“Most civilians experience war not as the fighters and victims that parade across television screens, but as tired housewives peeling potatoes and wondering, all the while, at the stupidity of it all,” Annia Ciezadlo concludes. “And so this book is not about the ever-evolving ways in which people kill or die during wars but about how they live before, during, and after those wars. It’s about the millions of small ways people cope… about how they survive.”

One of the most affecting passages in Day of Honey concerns the chef in a near-deserted Iraqi hotel restaurant who chooses “at a moment in late May 2004 – during the Mahdi Army uprising, the first Marine assault on Fallujah, and the Abu Ghraib court-martials – to make a chicken roulade stuffed with cream sauce. ‘Why?’ I asked. ‘Why make such a beautiful thing at a time like this?’ He shrugged. An expression of pride and despair, half way between a smile and a sigh, flickered across his face. ‘It’s what I do,’ he said.”

- Christopher Cerf, 2012 finalist judge


2012 Nonfiction Runner-Up

Click to see award video
Click to see award video

(Click photo to see acceptance speech at awards dinner.)

Annia Ciezadlo
Day of Honey

“This is an era of forgotten wars. Who talks about Baghdad any more, or Kabul, let alone Beirut or Gaza or Benghazi? But even after the television crews have moved on to the next war, people still have to cook dinner, wash dishes, get their kids to school. That’s the real war, the one they don’t show on TV. And that is why I’m so grateful for the Dayton Literary Peace Prize: books can bring us into those invisible wars, show us those hidden lives, and help us remember why we try to avoid war in the first place.”

—Annia Ciezadlo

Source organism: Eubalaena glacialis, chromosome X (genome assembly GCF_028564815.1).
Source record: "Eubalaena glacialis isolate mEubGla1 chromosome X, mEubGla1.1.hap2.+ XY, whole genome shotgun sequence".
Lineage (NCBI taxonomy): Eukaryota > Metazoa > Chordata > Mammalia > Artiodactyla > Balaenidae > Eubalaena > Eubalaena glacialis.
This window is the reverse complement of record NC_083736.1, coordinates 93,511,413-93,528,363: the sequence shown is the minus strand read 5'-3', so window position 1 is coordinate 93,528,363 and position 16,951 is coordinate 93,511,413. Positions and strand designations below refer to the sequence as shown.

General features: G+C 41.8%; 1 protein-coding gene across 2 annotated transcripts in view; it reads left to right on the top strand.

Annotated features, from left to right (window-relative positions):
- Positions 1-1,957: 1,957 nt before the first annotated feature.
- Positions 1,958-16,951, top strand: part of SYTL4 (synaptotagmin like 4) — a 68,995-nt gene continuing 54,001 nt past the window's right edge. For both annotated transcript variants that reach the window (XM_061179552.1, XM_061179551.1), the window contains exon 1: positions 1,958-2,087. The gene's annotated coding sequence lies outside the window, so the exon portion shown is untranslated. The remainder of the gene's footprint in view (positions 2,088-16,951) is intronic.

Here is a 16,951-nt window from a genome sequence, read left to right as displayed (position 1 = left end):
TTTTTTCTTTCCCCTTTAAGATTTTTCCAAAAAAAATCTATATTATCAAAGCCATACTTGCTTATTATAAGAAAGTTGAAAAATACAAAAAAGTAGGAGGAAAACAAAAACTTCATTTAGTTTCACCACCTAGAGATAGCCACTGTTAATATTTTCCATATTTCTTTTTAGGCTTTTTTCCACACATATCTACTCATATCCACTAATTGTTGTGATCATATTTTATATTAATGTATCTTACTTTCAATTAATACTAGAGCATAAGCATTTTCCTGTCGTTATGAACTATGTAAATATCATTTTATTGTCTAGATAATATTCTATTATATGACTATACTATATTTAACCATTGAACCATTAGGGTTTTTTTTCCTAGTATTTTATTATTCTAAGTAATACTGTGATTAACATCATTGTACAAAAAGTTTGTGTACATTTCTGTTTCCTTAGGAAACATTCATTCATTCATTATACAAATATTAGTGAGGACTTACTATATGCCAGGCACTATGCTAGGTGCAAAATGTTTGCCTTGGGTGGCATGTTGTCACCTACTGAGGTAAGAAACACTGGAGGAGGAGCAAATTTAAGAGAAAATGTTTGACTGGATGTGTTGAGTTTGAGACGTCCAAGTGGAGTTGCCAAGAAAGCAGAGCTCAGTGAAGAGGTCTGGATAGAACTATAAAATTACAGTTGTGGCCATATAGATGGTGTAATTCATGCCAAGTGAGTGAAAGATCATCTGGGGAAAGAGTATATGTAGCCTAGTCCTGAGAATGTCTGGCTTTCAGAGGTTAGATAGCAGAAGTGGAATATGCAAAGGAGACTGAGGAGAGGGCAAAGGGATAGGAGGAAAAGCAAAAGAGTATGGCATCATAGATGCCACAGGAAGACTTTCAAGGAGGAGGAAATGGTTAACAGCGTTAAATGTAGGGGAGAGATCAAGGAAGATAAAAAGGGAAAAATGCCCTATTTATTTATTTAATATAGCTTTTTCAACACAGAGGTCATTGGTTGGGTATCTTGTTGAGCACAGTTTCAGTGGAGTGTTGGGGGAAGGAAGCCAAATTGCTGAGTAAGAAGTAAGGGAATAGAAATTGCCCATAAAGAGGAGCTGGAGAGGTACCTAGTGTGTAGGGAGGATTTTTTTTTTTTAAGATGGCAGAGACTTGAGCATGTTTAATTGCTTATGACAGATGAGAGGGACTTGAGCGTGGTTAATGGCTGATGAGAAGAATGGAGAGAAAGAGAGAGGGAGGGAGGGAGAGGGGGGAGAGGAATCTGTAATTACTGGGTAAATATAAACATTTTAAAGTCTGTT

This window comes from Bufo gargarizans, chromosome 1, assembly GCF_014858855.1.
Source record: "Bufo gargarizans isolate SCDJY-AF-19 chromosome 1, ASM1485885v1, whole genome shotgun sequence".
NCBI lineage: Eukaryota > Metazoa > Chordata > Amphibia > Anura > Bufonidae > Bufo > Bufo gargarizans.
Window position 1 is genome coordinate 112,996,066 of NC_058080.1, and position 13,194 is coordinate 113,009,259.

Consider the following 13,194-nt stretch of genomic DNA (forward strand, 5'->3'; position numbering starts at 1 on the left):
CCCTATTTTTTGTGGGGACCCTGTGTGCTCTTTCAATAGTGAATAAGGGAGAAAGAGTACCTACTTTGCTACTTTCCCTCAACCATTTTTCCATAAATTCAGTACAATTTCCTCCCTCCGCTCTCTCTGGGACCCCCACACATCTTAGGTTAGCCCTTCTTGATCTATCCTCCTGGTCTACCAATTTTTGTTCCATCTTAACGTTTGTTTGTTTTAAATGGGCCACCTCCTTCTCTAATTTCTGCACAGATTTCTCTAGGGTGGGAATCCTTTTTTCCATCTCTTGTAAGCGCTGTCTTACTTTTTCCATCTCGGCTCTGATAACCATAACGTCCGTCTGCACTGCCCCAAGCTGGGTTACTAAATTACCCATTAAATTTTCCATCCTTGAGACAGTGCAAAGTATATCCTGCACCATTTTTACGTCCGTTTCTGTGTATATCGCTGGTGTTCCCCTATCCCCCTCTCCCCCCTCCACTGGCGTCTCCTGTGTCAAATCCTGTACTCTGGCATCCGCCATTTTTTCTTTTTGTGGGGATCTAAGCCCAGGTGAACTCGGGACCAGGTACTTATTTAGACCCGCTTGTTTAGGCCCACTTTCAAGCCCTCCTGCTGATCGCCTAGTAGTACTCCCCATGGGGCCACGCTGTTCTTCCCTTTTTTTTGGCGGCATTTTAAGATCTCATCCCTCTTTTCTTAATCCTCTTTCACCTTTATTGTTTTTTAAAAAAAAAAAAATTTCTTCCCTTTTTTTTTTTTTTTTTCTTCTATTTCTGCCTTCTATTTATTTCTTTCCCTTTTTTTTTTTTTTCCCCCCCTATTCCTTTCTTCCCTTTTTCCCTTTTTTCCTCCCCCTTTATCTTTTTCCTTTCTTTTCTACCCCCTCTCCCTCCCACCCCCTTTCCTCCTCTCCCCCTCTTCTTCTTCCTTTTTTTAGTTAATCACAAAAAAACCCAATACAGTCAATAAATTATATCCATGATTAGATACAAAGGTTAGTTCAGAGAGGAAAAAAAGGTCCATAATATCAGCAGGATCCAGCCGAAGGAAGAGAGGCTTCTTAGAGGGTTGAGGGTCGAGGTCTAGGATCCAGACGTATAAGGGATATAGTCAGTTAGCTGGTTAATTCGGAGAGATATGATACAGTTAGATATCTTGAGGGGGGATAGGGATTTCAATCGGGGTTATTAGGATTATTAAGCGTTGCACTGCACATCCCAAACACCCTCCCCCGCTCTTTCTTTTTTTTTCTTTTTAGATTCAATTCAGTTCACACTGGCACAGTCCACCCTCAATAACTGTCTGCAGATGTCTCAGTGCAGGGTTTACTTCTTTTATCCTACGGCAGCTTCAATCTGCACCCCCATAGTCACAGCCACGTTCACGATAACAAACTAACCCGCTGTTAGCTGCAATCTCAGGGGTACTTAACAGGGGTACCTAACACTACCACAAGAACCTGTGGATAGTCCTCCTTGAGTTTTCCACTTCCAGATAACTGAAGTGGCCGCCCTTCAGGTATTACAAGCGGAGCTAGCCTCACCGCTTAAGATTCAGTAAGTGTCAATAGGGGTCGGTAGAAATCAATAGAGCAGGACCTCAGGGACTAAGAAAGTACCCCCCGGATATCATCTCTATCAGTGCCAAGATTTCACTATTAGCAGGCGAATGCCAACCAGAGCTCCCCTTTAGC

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Born in Chicago, Annia Ciezadlo grew up in Bloomington, Indiana. She received her Master's in journalism from New York University in 2000. In late 2003, she left New York for Baghdad, where she worked as a stringer for The Christian Science Monito and other publications for the next year. During this time, she wrote groundbreaking stories, about parliamentary quotas for women, Baghdad's graffiti wars, militant Islamist poetry slams, the flight of the country's Christian minority, and Iraq's first reality TV show. Her first-person piece on what it's like to go through checkpoints in Baghdad earned a flood of responses, and is now used by the US military to help prevent civilian casualties. Since then, she has reported on revolutions in Lebanon, crackdowns in Syria, repression in Iraqi Kurdistan, and the 2006 "summer war" between Israel and Hezbollah. Although she has covered several wars, Annia does not describe herself as a war correspondent. She specializes in articles about Arab culture and civil society, stories that explore the intersections between larger political realities and everyday activities like driving, cooking, and going to school.